By Jennifer Borland and Louise Siddons
We recently co-wrote an article for the relatively new journal, Art History Pedagogy and Practice, which outlines and reflects upon a class project we co-conducted in two courses we taught in the fall of 2016. Very briefly, we co-developed a semester-long project for two classes to work collaboratively around a public demonstration and community survey about a new piece of public art in our town (for more details, please go check out the article!)
There were a number of reasons why we were interested in doing such a project. We have been scholarly collaborators since graduate school, and had both reached tenure—a moment that naturally invites a deeper assessment of one’s professional development. As that implies, we had both also been teaching for years—enough of them that we were eager to reinvigorate familiar courses with some of the energy of our scholarly collaboration. Students responded positively to courses that were polished, but we had begun wondering aloud to each other about the distance between plateau and burnout on the scale of teaching growth. In other words, we wanted to push ourselves as teachers, increasing our satisfaction with that aspect of our jobs. And perhaps most importantly, we just really like working together!
Existing curricular structures at our institution often make it difficult to co-teach, so we worked around those limitations by aligning projects in two courses we were teaching in the same semester, rather than creating a new co-taught course. It was a workaround that allowed us to put our idea into action immediately, taking advantage of current events and community resources, as well as our own enthusiasm.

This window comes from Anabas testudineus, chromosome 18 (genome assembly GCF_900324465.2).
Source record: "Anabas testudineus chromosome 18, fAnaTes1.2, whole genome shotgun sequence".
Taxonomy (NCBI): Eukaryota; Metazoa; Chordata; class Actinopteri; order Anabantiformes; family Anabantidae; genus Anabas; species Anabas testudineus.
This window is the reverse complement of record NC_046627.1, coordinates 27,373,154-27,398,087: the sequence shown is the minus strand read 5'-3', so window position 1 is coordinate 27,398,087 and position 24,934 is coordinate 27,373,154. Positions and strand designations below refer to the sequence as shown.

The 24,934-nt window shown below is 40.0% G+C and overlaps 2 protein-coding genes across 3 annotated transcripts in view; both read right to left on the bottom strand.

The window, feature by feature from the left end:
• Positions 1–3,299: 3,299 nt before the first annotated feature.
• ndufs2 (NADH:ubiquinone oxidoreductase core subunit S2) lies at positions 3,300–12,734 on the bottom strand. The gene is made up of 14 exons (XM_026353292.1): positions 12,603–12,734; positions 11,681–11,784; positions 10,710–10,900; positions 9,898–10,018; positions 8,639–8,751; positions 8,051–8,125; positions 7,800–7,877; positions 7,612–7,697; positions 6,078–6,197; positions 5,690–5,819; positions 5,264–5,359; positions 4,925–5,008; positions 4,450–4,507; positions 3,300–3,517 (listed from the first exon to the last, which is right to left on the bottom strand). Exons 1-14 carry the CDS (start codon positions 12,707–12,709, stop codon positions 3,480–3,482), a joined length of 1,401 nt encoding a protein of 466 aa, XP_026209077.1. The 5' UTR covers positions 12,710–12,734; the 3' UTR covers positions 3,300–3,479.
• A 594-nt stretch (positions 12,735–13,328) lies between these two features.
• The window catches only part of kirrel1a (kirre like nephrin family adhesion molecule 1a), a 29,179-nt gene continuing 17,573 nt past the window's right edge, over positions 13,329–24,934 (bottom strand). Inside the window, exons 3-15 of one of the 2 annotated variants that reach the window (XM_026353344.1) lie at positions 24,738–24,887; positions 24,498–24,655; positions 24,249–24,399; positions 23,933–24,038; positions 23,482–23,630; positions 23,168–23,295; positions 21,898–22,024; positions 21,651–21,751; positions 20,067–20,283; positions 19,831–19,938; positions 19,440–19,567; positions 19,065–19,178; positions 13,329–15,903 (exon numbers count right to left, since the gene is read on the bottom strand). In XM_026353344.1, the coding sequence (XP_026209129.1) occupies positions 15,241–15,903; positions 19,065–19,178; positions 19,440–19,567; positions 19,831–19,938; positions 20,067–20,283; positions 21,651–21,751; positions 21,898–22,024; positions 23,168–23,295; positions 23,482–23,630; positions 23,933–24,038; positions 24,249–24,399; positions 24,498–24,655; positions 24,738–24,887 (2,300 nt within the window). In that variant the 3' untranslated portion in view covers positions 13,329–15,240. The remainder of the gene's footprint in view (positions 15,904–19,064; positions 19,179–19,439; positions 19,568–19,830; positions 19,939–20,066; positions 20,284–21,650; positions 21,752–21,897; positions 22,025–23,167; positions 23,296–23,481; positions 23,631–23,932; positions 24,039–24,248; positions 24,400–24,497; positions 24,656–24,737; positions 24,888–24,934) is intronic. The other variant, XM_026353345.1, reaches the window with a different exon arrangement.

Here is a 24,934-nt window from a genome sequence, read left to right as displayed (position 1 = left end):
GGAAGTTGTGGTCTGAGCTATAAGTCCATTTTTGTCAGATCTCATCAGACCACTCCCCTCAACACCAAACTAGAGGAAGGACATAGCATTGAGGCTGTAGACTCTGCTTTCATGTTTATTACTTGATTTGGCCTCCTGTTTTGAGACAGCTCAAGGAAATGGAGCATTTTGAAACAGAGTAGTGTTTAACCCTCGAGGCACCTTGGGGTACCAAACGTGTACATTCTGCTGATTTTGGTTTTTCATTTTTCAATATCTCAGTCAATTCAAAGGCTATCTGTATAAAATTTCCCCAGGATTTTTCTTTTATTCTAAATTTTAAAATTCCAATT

Our community resources, in fact, had recently come to include a life-sized mass-produced reproduction of a Frederic Remington sculpture in our downtown business district. We (and our friends and colleagues) had spent some months grumbling, griping, and rolling our eyes about the sculpture. Eventually our grumbles were consolidated into questions—and those questions soon struck us as locally relevant teaching tools and opportunities. What if, instead of just complaining about The Bronco Buster, we actually talked to our students and our community about it? What if we invited our students to guide that conversation, based on research and outreach to local stakeholders? How might an investigation into local decisions about public art constitute a real component of our responsibility to share multiple narratives, beyond canonical or mainstream ones, with our students—many of whom come from underserved populations and who find little with which to identify in the traditional survey canon? As we brainstormed, we got excited about how we could involve our students in the creation of a more nuanced narrative, hopefully privileging a wider range of students’ views at the same time. We began to see the Bronco Buster as an opportunity—and not just an eyesore.